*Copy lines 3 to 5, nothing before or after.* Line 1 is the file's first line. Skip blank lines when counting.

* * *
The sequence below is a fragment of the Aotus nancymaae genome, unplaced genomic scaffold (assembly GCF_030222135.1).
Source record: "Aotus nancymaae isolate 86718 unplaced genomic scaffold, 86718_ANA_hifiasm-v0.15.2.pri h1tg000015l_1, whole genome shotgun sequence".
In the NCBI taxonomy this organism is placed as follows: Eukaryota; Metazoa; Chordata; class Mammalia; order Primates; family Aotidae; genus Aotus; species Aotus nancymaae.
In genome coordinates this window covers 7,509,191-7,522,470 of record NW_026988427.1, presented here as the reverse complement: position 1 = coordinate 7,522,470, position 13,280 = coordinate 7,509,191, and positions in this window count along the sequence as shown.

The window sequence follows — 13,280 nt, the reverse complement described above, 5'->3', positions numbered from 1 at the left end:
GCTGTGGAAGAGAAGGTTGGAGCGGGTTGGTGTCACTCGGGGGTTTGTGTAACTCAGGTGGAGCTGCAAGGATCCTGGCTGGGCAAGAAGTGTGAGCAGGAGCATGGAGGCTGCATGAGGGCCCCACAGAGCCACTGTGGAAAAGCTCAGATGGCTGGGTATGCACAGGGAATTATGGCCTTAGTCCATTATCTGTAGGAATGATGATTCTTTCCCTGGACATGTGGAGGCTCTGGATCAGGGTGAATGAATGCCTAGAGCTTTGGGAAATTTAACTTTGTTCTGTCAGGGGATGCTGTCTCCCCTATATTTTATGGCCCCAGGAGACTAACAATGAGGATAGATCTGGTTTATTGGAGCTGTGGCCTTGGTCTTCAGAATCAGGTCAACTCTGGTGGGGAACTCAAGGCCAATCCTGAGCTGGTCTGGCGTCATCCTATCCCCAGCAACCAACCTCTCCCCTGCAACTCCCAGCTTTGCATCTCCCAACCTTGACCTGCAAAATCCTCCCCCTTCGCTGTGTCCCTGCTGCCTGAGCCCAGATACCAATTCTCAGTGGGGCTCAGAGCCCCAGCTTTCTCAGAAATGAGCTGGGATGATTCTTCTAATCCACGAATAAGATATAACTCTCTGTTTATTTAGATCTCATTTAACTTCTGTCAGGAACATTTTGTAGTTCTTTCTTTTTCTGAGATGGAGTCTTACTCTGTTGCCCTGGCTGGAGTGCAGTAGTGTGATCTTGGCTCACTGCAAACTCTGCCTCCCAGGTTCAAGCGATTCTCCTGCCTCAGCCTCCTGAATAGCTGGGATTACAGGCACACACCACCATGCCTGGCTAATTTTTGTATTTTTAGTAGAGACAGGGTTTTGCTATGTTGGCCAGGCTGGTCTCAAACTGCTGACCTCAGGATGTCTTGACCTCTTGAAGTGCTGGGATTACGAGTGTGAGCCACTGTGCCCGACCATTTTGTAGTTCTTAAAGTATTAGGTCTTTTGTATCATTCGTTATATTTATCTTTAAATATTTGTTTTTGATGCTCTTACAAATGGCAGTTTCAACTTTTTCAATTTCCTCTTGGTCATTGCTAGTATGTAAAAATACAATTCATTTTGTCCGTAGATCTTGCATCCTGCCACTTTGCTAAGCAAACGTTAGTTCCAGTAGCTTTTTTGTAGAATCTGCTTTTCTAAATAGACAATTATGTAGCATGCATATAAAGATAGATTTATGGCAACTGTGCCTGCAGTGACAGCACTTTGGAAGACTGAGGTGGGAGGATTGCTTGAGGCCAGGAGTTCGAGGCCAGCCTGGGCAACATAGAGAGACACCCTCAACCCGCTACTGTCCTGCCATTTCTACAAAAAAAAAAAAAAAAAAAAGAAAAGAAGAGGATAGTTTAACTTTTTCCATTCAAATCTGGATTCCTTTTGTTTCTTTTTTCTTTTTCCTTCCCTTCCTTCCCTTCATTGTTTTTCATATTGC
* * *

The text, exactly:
In the NCBI taxonomy this organism is placed as follows: Eukaryota; Metazoa; Chordata; class Mammalia; order Primates; family Aotidae; genus Aotus; species Aotus nancymaae.
In genome coordinates this window covers 7,509,191-7,522,470 of record NW_026988427.1, presented here as the reverse complement: position 1 = coordinate 7,522,470, position 13,280 = coordinate 7,509,191, and positions in this window count along the sequence as shown.

The window sequence follows — 13,280 nt, the reverse complement described above, 5'->3', positions numbered from 1 at the left end: